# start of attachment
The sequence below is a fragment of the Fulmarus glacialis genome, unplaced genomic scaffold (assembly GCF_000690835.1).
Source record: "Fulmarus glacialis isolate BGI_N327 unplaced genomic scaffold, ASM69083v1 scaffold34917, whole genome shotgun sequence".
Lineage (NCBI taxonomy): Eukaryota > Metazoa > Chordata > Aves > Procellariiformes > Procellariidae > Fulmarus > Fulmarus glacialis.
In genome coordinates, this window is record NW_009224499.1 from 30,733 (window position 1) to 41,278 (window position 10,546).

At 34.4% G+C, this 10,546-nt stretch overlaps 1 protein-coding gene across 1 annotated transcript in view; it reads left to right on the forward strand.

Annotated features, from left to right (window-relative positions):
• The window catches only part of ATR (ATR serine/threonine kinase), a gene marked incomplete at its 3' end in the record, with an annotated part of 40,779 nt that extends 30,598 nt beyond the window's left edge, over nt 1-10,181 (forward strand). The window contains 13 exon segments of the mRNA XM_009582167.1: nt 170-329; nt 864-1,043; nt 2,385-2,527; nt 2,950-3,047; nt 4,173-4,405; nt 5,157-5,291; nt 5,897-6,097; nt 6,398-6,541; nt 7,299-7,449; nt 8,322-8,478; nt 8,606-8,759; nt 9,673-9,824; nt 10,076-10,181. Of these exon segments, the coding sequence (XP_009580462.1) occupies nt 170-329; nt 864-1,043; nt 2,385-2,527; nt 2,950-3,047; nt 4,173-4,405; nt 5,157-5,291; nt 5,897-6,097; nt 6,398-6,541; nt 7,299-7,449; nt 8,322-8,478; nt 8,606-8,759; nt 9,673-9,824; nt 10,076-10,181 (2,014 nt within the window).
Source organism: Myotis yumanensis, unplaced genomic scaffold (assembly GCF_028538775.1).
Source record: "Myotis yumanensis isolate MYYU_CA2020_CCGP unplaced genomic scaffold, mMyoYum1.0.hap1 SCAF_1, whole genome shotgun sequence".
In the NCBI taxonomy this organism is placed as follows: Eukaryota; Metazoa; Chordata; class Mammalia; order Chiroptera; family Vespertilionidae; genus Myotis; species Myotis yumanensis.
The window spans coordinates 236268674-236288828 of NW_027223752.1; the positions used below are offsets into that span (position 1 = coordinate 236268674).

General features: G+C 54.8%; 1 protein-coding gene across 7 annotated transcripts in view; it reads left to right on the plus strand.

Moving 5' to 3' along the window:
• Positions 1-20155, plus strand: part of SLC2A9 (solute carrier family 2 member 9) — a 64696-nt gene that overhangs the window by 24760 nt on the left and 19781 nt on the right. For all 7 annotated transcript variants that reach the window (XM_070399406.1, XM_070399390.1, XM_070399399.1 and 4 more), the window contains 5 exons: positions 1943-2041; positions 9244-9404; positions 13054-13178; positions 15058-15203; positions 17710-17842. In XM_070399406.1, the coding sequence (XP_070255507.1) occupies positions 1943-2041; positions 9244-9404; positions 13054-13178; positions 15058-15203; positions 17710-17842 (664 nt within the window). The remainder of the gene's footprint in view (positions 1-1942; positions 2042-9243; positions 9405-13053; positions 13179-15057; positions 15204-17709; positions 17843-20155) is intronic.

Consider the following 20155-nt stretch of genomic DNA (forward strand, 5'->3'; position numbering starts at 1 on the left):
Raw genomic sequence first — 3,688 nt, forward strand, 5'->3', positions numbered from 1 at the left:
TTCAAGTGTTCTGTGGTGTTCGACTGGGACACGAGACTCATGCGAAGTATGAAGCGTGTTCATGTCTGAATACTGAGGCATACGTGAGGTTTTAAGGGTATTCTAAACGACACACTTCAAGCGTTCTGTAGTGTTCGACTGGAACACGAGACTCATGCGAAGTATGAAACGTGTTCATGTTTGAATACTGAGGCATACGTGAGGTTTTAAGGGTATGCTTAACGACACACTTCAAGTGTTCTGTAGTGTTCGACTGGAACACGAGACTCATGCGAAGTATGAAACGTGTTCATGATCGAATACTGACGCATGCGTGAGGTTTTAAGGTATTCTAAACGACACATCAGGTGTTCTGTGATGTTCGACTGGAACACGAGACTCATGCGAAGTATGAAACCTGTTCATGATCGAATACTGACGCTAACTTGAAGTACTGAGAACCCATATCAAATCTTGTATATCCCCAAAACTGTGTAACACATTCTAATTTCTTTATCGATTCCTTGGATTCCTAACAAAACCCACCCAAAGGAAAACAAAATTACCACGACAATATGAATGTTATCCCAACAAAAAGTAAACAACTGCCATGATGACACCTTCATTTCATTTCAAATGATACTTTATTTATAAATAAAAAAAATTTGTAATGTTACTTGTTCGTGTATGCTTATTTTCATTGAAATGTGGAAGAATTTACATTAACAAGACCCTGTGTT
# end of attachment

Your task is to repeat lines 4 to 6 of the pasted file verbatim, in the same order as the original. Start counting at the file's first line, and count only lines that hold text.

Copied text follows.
In genome coordinates, this window is record NW_009224499.1 from 30,733 (window position 1) to 41,278 (window position 10,546).

At 34.4% G+C, this 10,546-nt stretch overlaps 1 protein-coding gene across 1 annotated transcript in view; it reads left to right on the forward strand.

Annotated features, from left to right (window-relative positions):